It doesn't take much more than a quick glance at the news to conclude that the world is a mess. We are riddled with crises, crippled by corruption, and it seems there is a new heartbreak, horror, or breach of justice to report every day.
We can likely recognize that the acute emotional pain of empathizing with every sorrow and tragedy - a seemingly infinite collection of agonies - would mean inevitable implosion or collapse. We would be rendered catatonic; we're not built to bear such anguish. As some people's stories demonstrate, the plight of one life can be burden enough on its own.
The way our body calluses and toughens skin to protect against further assault of pain is a physical manifestation of what we do mentally and emotionally - whether consciously or not. I suspect that it very quickly melts into the ease of sub-consciousness, becoming peripheral habit - a means of survival we'd rather not think about because that process of detachment is in many ways its own burden.
The currents between our hearts, and the outside world beyond our immediate circle, dam up for the sake of survival. We resolve to live at an arm's length, and so empathy begins to wither; it slowly fades into foreignness.
Thankfully, to sever ties to complete empathy does not automatically result in utter apathy - though it can easily become the first step down that road, unless we resolve to hold our ground somewhere in the middle.
If we allow compassion to be snuffed out altogether, we will fail to survive in an entirely different way. We are plagued by a vast jadedness - a haze over our eyes that must be wiped away so we can once again see in a way that leads us to feel.
This is essential because compassion and empathy are the catalysts for action to induce change. When we entrench ourselves in only a personal emotional survival, at a certain point, we become accomplice to the larger problem(s). We close our eyes to the fire and let others burn because to acknowledge that others are burning - to truly feel the grief in that - is too much for us. But when the stakes are so high and the cost is so great, we must resolve to endure some pain; we have to see the fire so we know to seek water.
To stray too far along the path toward apathy is a dangerous direction to proceed because, as you can likely imagine by the very nature of apathy, there is little motivation to turn around.
Those who maintain consciousness of their descent into detachment are more likely to try to maintain a grasp of their shared humanness by humanizing others - repainting others as people first, strangers second.
The distinction is something like this: when I see a homeless person on the street, I am sympathetic to them, but often only as I avoid eye contact or maintain some underlying skepticism toward the validity of their claims, the authenticity of their struggle. But, if I take the time to see them as a human, as a person with a past and a history, and likely a series of difficult experiences, and disadvantages that I would have struggled with had that been my story - I am far more likely to feel compelled to do something to help - to see homelessness as a problem in dire need of a solution - to see that the suffering of strangers is as grave a situation as the suffering of people I love.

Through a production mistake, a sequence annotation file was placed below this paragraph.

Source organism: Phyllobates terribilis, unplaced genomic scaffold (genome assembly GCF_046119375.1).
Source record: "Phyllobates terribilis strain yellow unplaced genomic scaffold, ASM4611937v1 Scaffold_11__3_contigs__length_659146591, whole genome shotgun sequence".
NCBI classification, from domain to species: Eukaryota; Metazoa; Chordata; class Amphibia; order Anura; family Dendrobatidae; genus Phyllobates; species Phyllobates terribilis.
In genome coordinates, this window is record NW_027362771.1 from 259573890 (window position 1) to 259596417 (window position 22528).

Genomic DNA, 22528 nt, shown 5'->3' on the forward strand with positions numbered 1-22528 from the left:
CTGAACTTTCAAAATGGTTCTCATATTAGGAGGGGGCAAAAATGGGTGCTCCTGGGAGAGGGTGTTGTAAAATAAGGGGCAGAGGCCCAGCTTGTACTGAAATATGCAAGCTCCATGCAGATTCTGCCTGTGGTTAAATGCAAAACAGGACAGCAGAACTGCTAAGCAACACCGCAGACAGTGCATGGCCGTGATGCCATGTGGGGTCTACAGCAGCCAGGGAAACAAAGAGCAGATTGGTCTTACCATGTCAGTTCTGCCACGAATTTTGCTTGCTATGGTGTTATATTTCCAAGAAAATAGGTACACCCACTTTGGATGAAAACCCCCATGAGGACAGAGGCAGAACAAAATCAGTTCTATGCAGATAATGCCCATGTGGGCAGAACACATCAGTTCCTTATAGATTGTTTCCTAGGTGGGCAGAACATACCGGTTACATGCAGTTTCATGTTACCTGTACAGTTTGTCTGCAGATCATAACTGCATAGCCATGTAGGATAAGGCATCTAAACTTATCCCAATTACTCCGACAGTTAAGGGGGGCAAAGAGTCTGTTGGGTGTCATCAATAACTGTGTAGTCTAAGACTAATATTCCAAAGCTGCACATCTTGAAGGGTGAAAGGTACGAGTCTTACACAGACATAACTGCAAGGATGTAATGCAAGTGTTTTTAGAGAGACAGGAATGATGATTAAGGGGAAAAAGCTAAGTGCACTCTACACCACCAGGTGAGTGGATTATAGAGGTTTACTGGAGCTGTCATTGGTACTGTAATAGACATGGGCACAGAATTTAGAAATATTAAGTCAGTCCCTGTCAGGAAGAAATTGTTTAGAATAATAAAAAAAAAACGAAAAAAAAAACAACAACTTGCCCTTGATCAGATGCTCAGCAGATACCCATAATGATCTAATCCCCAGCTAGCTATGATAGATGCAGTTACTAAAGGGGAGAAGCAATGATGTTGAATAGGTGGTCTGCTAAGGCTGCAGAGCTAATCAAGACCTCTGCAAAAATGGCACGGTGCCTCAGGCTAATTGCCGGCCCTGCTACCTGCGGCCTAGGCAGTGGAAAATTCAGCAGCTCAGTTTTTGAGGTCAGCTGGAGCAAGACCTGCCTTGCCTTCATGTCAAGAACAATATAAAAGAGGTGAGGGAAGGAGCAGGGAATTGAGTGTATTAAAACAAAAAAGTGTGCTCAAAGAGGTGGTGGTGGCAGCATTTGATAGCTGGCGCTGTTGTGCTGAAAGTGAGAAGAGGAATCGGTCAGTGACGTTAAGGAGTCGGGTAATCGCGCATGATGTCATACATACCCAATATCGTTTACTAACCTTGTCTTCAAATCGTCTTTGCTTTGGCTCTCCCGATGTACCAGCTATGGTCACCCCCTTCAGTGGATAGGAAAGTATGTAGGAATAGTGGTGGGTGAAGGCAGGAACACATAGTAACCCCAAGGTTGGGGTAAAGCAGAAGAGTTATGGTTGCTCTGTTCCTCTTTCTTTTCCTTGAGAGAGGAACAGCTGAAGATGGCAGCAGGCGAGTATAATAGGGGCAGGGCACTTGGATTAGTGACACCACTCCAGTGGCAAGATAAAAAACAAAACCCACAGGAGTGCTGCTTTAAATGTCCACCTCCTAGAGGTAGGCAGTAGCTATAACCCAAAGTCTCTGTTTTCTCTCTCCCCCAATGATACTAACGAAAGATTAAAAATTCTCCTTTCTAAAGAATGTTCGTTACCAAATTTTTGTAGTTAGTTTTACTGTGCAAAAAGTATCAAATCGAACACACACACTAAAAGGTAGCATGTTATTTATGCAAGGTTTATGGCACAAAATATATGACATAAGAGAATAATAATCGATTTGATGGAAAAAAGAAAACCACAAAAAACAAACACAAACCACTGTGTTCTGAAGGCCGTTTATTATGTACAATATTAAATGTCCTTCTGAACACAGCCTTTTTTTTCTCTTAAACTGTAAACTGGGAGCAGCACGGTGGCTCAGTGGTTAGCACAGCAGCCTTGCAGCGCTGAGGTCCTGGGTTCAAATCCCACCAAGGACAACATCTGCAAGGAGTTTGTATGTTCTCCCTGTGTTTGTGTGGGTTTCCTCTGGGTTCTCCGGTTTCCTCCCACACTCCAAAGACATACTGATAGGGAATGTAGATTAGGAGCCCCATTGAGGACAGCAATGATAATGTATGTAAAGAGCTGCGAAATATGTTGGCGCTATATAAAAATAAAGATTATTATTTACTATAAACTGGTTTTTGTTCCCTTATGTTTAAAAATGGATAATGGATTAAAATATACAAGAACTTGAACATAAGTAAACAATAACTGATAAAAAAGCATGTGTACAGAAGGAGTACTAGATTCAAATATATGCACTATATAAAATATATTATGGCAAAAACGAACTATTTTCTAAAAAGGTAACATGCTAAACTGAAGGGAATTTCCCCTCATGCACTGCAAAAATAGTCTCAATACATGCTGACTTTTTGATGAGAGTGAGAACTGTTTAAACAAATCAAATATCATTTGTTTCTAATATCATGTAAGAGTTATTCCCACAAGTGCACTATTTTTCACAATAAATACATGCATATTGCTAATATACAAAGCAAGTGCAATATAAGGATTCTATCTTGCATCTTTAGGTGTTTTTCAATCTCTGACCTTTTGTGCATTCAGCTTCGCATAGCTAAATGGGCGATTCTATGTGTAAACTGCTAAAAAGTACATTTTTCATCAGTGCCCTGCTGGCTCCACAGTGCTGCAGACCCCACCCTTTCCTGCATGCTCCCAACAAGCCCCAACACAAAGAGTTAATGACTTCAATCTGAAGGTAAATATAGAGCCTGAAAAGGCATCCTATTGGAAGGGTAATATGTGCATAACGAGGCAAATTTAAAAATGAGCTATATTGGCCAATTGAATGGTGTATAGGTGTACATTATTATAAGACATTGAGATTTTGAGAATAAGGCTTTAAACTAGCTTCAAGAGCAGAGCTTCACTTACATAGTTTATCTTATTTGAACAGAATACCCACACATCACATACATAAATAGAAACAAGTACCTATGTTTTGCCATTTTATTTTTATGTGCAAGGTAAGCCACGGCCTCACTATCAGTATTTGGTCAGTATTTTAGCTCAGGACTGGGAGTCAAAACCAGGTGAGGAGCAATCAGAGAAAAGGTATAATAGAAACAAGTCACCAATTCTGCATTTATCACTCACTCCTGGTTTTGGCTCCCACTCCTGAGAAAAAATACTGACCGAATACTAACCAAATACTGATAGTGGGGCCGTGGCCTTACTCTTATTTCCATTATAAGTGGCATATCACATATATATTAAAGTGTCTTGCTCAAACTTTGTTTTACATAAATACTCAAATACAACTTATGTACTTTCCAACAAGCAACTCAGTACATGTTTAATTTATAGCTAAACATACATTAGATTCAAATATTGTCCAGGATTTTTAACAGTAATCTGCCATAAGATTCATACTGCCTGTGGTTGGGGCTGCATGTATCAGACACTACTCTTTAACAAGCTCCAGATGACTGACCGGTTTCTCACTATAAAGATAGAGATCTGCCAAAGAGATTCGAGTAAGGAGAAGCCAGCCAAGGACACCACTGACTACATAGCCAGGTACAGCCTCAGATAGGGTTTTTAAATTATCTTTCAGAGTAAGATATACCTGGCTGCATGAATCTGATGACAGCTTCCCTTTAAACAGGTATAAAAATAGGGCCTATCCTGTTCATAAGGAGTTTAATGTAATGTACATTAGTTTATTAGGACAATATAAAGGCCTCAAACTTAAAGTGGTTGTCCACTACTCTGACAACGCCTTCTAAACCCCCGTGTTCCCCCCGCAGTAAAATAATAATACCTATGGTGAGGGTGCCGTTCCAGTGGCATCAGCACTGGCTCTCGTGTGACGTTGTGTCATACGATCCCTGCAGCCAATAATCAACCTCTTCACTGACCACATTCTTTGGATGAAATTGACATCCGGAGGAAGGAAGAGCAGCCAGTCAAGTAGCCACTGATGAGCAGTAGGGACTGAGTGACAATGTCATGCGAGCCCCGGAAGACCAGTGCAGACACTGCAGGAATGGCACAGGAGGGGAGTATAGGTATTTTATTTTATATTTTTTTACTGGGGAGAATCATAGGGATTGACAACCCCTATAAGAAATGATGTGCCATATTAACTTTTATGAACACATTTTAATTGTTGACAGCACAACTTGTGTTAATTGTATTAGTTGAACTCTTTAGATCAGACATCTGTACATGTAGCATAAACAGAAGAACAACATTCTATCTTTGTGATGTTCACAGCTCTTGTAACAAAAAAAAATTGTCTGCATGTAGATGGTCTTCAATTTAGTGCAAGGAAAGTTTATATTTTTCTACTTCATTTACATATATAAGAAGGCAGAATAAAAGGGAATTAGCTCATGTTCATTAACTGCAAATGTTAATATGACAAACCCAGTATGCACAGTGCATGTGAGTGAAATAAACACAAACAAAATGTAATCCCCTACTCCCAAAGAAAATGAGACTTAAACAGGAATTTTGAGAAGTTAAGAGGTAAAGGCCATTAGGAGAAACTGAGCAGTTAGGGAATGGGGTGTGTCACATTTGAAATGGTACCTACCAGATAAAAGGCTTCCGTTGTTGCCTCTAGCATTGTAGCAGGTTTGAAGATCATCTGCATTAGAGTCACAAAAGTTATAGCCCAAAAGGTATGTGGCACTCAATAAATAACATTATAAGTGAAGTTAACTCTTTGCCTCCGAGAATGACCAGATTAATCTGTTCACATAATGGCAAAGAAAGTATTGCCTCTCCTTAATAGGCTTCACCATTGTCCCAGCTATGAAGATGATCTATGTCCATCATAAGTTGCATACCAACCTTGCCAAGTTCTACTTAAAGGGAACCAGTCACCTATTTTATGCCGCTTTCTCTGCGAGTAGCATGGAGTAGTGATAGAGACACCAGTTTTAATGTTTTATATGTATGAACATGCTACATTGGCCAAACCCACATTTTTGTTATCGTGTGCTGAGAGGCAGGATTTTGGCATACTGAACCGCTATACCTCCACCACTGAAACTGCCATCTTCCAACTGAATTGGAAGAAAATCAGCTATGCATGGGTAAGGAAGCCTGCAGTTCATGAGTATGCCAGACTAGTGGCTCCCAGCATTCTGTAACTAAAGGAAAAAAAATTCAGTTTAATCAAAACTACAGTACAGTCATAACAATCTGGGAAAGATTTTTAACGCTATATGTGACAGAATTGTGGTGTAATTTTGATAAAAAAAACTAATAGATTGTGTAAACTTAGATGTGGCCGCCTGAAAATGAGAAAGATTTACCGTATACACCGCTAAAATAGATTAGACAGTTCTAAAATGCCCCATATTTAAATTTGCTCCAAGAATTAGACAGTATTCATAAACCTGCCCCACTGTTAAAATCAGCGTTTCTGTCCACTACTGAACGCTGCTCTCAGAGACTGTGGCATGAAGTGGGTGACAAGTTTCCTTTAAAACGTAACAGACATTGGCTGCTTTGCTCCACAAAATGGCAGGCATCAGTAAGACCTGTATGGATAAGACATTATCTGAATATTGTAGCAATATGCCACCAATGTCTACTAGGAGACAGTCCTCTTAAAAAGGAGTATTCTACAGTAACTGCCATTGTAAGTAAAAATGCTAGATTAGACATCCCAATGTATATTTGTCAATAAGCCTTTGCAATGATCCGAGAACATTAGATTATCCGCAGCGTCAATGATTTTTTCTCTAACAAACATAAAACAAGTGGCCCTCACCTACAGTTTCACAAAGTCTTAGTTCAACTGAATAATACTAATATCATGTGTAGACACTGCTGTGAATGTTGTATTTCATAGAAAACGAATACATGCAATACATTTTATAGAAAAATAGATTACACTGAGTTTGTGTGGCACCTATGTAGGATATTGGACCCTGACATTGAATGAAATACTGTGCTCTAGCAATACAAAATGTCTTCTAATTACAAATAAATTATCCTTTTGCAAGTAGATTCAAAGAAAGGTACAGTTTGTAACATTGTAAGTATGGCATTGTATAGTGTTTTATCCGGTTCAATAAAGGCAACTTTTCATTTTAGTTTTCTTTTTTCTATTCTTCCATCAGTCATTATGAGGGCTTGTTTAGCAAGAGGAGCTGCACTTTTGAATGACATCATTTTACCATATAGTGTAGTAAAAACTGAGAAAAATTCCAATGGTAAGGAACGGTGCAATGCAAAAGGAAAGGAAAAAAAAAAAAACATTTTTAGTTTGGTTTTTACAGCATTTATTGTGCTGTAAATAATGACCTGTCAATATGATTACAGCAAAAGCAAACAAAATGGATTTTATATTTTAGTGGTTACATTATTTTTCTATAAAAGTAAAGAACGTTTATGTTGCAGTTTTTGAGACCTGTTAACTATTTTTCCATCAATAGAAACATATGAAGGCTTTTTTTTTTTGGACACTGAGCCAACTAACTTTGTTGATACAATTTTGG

Similarly, if I hear on the news that a young boy was kidnapped, I am viscerally sad; I have my reaction, but then I store the information in some little-visited archive of my mental space devoted to tragedies not immediately affecting me, and therefore, receiving only a small quota of emotional energy. But, if I imagine this boy was my brother - and then imagine, truly, my brother being kidnapped - I feel my heartrate pick up, my eyes well, my stomach drop, and I catch a glimpse of how quickly my heart would break, my life would shatter, and everything that I imagined as meaningful would tumble away, leaving me utterly empty and lost. It's crushing, and in that moment, I feel intense empathy; in that moment, I am heartbroken by the knowledge of how many people have endured such pain, and I am in awe of their ability to survive.
Surely, if those who withstand tragedy can manage to survive, then I can survive the painful pangs of compassion needed to remind me that I bear responsibility as a human.
When we find ourselves drifting toward relative indifference to others' plight, we can revive compassion by contextualizing people's existence within the parameters of what they might mean to someone else - what they might have meant to us, had their lot so happened to have been ours, or a loved one's. In many ways, this contextualizing speaks to the underlying interconnectedness of being human - so much of our emotional investment is defined by our relationships with others.
Ultimately, however, the question remains - how do we combat compassion's dependency on context? How do we strike the elusive balance between empathy and apathy that allows us to survive ourselves while remaining invested in the survival of others? I confess I'm not entirely sure. But I think the discussion is imperative - at the least because it forces us to consciousness. And perhaps if we are aware of the slippery slope of circumstantial empathy and jaded survival, we are more likely to brave the terrifying but crucial terrain of a collective humanity invested collectively in itself.